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How Do Financial Advisors Get Paid & Which Fee Structure Makes The Most Sense

The most common question when deciding to go with a financial advisor is, “how much do they cost?” You will definitely want to ask your financial advisor this question before hiring them, ensuring you will have transparency into how their fees will work with your investments. 

It is important to understand the different ways a financial advisor can be paid so that you are prepared to choose the right advisor for you. The compensation model that the firm or individual uses may impact the advisor you choose. 

How Financial Advisors Are Compensated

Depending on the financial advisor or firm you are working with, there could be different pay structures that they could implement. Fee types can range from hourly charges, subscription fees, fixed fees, commission-based fees or performance-based fees. Let’s break down how each fee structure works.    

Client Fees

A common way for advisors to charge clients are traditional client fees. The most common forms are hourly charges, AUM fees, per plan fees, and simple retainers.

Hourly Charges

Financial advisors can charge an hourly rate as opposed to more of the transaction or performance-based fees. These types of advisors don’t typically work with a firm and the fee is separate from your actual investments, meaning that you are paying for their advice and recommendations. 

An hourly rate would be in the arena of $150 to $400 per hour, depending on their level of experience. It is important to note that fee-only advisors work as fiduciary advisors, so they have your best interest at the forefront of their mind. 

When This Would Make Sense:

  • When you have a net worth that is very large and you don’t want fees that scale with your investments
  • You only need direction for certain investments but not assistance in making complicated transactions or choices

When This Would Not Make Sense:

  • When your net worth is low, you find yourself spending more on fees than what could potentially be gained from investments

Assets Under Management (AUM) Fees

Financial advisors that are performance-based charge fees if a certain benchmark or growth percentage is hit, as determined when you sign the contract.

This could potentially put your investments in a riskier position than you feel comfortable with. It makes sense that if they want to make money, it is in their best interest to create an investment strategy that could yield the highest returns. 

If they do not hit that certain benchmark or if the growth percentage isn’t hit, then they may not get the performance-based fee. This could cause an alignment issue with your investment goals if you want to be on the less risky side in your portfolio. But if you are ok with investing that will allow for maximum growth, this could be a good fee option.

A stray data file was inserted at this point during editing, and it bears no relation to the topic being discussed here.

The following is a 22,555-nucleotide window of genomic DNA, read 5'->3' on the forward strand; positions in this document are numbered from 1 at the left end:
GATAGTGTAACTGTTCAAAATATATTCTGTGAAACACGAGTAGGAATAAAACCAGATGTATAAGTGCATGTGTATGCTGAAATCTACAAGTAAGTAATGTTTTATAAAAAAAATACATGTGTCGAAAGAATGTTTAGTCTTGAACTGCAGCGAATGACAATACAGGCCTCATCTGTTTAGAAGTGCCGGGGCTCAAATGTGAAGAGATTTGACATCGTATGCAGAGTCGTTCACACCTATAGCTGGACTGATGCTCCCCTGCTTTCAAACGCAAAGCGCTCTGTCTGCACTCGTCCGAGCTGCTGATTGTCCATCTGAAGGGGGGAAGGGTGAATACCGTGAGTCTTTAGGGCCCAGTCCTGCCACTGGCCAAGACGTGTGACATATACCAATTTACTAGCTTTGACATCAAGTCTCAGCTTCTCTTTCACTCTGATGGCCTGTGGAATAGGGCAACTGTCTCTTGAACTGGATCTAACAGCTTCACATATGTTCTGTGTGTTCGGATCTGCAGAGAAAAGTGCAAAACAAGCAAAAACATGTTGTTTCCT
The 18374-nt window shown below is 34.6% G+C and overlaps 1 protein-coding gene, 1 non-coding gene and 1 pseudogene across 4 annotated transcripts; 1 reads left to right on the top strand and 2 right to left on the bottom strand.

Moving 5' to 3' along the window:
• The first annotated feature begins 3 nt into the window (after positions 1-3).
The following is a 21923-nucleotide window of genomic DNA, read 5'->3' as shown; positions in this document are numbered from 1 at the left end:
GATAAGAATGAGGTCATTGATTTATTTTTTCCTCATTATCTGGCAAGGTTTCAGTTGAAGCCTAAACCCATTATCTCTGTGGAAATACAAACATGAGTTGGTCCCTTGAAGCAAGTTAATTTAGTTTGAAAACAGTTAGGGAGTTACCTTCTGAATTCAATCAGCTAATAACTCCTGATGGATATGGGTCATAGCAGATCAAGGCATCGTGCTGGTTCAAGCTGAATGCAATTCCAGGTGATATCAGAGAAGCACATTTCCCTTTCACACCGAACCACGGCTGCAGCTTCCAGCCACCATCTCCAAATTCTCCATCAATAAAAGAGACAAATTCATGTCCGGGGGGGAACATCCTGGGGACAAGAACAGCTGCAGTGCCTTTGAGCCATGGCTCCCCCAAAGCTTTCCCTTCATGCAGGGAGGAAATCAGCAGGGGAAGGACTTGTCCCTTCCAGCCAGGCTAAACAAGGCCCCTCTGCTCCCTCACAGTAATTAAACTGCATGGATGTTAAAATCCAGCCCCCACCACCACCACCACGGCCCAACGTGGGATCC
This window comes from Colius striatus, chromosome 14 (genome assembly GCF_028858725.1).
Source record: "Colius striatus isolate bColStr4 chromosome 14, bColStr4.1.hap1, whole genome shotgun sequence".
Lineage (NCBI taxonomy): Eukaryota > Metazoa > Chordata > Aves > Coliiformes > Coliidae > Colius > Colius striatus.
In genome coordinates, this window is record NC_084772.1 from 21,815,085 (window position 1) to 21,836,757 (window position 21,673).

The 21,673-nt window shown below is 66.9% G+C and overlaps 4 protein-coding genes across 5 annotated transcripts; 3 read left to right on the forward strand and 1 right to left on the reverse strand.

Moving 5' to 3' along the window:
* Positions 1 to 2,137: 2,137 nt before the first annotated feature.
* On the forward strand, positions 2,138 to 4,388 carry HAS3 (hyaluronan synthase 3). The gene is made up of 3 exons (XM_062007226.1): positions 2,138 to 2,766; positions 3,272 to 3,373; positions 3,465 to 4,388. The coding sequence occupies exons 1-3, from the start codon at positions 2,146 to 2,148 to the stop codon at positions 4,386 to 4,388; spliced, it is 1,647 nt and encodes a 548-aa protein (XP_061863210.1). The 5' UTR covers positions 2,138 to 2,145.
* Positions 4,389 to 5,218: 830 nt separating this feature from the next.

When This Would Make Sense:

  • It incentivizes the advisor to make you the most money, because they make more money if you do as well

When This Would Not Make Sense:

  • Encourages risky investment strategies — may not align with you if you prefer a conservative investment strategy 

Per Plan Fees

An advisor could provide a list of services for a set or fixed cost, and you choose which services you wish to enlist. You may spend around $1,000 to $3,000 to get a detailed analysis of your retirement goals and their plans to get there. Similar to hourly fees, this type of advising isn’t coupled to your investments, it’s a set fee per plan.  

When This Would Make Sense:

  • When you are just getting started and want quality advice, but you do not need someone to manage a large portfolio

When This Would Not Make Sense:

  • When you require recurring or consistent assistance from a financial expert  

Retainer Fees

Retainer fees are charged fees for ongoing services provided. A retainer fee is a structure that allows you to have more structured interactions, meetings and/or service commitments with the advisor.  

With a retainer, you may have unlimited access to a certified financial planner (or CFP), as well as access to a detailed personal financial plan. Some institutions have a flat up front fee and a monthly retainer fee. Some other value-adds besides financial planning and advice can include market newsletters, portfolio management software, and more.

When This Would Make Sense:

  • This model would make sense to someone who doesn’t yet have a lot of assets, but wants ongoing sound advice